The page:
Personal computer manufacturers such as HP (HPQ), Dell (DELL) and Apple (AAPL) tend to outsource their hardware manufacturing to contract manufacturers in China. A recent New York Times article reported that cost of making consumer electronics devices like PCs, digital cameras and smartphones in China is likely to increase due to soaring labor costs, inflation and China’s strengthening currency, which makes Chinese exports more expensive.
In an earlier article, we concluded that rising input costs are unlikely to impact Apple’s stock price because the company sells premium products like the iPhone and enjoys very high profit margins. HP and Dell are different in that their PC businesses are characterized by high volumes and low margins. Both companies face significant downside risk if they are unable to pass increased input costs on to their customers. Our analysis follows below.
Rising Costs Squeeze Chinese Contract Manufacturers…
Foxconn (OTCPK:FXCNY), Flextronics (FLEX) and Jabil Circuit (JBL) are the leading players in the $250 billion Chinese contract manufacturing industry. These three companies manufacture and assemble most of the electronics products sold by Apple, Dell and HP. Because Chinese contract manufacturers have very slim profit margins, their business models depend on keeping operating costs contained.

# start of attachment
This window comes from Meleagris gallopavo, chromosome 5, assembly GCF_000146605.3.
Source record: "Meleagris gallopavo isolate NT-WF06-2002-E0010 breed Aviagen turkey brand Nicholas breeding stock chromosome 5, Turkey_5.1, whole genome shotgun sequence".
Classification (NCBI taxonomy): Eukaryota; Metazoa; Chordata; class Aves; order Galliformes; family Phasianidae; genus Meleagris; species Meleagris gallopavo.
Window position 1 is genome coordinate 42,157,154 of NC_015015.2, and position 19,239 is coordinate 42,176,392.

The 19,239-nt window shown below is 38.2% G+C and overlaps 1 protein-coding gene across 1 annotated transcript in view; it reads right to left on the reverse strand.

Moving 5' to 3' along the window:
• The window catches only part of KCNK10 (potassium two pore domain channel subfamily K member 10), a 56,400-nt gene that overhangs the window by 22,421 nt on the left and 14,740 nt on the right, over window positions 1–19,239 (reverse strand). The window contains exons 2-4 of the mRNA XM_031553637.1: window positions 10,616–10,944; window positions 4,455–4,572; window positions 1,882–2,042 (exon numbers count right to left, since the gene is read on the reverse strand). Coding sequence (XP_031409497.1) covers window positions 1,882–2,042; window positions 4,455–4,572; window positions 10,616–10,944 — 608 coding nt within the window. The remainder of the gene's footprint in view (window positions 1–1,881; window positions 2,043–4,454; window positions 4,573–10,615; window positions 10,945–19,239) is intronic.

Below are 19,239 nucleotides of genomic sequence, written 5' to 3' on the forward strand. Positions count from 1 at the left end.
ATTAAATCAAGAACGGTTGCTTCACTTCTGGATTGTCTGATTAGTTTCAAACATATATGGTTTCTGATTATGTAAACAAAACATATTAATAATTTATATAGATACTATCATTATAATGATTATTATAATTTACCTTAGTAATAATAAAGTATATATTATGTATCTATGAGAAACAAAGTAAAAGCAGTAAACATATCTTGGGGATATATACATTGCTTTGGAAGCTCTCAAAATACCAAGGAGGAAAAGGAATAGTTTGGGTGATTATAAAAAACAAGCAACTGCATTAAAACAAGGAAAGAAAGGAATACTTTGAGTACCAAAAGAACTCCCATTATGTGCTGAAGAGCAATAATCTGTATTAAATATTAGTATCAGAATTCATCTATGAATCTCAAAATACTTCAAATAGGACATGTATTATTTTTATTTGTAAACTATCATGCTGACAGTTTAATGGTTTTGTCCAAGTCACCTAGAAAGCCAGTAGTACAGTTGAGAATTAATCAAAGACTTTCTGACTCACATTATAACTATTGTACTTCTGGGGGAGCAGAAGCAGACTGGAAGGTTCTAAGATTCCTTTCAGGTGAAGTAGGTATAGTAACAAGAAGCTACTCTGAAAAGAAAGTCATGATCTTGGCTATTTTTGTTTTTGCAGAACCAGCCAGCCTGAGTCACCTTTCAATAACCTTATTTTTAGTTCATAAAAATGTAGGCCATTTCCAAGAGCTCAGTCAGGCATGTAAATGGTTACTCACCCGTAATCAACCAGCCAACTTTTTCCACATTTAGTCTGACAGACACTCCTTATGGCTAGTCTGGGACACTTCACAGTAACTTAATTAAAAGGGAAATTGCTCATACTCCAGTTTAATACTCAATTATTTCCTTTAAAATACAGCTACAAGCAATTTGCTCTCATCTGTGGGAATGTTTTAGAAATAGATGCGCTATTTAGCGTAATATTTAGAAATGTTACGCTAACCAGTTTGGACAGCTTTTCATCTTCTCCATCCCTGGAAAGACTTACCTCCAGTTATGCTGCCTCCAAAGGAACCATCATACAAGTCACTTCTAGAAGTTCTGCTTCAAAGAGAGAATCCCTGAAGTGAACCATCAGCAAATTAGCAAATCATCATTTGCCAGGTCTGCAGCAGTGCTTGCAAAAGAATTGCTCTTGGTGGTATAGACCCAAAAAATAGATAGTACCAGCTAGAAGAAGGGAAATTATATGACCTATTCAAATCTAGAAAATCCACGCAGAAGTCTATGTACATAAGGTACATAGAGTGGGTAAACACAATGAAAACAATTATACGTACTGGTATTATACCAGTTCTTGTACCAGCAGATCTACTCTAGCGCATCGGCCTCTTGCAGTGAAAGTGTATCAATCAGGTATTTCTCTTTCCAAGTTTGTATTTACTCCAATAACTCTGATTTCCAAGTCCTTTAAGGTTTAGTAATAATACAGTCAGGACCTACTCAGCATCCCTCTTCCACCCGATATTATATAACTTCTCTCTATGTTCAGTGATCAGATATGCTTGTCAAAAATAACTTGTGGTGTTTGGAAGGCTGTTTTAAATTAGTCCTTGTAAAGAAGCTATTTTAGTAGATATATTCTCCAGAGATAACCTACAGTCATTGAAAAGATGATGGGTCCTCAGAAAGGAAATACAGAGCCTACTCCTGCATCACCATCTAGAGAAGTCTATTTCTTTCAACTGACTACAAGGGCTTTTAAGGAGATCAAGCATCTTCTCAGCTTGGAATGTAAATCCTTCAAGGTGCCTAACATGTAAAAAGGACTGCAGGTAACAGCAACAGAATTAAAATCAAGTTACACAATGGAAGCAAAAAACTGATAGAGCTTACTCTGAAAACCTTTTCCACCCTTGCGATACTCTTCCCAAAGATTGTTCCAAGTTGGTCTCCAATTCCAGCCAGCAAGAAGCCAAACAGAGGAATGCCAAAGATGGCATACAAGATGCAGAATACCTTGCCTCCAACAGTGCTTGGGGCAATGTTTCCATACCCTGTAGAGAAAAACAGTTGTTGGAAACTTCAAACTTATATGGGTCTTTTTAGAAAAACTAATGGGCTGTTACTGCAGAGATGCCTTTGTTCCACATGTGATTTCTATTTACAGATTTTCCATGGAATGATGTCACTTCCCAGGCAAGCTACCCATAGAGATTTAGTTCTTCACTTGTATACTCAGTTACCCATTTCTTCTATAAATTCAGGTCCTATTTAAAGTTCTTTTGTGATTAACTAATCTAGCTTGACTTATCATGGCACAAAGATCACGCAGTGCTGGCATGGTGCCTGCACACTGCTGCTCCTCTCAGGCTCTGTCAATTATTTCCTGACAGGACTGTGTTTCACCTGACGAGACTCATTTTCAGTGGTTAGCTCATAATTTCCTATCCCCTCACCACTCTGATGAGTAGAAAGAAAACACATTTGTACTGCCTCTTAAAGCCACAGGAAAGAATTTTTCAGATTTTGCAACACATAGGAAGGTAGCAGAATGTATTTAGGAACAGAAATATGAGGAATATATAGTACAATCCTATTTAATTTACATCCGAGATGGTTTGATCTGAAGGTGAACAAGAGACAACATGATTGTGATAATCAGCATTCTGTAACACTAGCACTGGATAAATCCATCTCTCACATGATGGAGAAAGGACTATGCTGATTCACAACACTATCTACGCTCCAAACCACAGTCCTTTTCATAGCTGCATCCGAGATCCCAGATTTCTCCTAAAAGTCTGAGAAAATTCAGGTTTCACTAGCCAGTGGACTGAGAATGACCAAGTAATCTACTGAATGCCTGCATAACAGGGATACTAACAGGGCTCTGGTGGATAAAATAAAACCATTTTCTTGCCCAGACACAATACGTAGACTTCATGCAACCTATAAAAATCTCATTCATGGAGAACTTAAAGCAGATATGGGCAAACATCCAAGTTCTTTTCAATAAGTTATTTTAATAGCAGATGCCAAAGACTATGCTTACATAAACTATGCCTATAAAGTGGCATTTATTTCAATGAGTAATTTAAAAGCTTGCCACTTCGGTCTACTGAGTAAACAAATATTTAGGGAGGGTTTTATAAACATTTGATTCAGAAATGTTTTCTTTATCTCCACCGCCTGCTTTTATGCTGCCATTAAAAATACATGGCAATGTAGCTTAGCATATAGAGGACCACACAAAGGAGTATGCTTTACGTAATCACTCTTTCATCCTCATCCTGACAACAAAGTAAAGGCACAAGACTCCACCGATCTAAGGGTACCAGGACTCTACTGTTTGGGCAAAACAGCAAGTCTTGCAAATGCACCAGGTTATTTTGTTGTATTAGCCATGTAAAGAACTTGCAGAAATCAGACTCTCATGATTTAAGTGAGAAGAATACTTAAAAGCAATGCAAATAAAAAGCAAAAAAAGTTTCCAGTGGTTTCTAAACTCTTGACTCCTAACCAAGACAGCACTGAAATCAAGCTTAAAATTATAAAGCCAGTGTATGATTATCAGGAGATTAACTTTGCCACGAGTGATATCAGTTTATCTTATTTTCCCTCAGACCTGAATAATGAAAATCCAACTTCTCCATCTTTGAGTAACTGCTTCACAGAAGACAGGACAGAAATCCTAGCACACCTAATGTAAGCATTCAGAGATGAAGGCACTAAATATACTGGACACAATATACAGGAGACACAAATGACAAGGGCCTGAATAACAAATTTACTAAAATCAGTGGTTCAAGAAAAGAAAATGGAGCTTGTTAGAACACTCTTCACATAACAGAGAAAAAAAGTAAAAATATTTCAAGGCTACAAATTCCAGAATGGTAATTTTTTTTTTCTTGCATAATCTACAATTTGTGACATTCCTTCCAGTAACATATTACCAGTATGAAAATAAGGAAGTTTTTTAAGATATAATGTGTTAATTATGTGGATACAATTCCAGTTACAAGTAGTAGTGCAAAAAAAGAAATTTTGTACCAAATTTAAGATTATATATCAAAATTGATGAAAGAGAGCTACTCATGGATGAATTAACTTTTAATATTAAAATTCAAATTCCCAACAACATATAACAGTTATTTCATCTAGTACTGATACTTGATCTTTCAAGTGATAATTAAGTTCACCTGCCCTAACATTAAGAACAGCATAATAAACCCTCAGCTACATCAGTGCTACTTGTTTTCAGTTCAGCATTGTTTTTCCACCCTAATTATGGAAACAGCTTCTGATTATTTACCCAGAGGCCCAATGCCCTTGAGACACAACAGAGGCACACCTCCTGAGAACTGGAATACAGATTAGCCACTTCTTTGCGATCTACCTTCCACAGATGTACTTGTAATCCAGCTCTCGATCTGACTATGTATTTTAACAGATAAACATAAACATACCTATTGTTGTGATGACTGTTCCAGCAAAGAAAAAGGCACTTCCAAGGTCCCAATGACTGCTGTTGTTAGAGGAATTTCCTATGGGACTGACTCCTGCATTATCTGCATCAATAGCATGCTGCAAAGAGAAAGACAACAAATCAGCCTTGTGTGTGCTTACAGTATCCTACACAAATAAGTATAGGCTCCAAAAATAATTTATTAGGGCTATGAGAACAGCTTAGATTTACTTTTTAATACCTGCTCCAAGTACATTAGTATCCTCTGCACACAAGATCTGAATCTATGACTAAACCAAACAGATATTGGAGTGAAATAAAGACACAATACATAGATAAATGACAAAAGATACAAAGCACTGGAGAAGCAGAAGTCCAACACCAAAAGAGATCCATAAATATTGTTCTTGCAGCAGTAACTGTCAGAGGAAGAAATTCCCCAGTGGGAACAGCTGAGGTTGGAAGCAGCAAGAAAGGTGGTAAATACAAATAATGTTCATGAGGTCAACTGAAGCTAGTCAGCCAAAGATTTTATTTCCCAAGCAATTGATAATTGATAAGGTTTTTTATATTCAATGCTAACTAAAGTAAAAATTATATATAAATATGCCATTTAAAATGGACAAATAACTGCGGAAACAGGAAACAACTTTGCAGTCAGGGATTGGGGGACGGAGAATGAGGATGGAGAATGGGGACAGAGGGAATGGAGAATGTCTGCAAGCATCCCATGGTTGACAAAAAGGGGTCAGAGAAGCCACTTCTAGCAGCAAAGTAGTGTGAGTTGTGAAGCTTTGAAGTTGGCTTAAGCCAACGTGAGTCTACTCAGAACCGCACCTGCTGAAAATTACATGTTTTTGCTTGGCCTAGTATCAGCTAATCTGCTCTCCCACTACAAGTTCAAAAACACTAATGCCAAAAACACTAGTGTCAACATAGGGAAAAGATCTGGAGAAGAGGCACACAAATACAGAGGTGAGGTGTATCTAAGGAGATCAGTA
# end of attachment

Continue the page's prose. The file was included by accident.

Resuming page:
This year, wages in this sector rose by 20% to 30%, driven by worker unrest and local government pressure. Raw material prices also rose sharply due to inflation. It will be difficult for Foxconn and its peers to stay in business without passing these cost increases on to their clients.
Who in Turn Squeeze HP and Dell
In the past, fierce competition in the PC market has driven steep price declines. We estimate that Dell’s average notebook price fell from around $1300 in 2005 to around $860 in 2009. We expect the decline to to continue, reaching $435 by the end of the Trefis forecast period.
Given these competitive pressures, HP and Dell may not have the option of passing cost increases on to their customers. Absorbing extra input costs will result in further pressure on their slim margins.
Dell’s notebook business currently has EBITDA profit margins of 4.5% and contributes around 18% of the company’s stock value. A 1% notebook margin decline would shave 6% off our $17 price estimate for Dell’s stock. Similarly, a 1% decline in HP’s margins would result in a downside of around 2% for the company’s stock price.
You can modify the charts below to see how changing EBITDA margins for notebook sales impact the stock prices of Dell and HP respectively.
Disclosure: No positions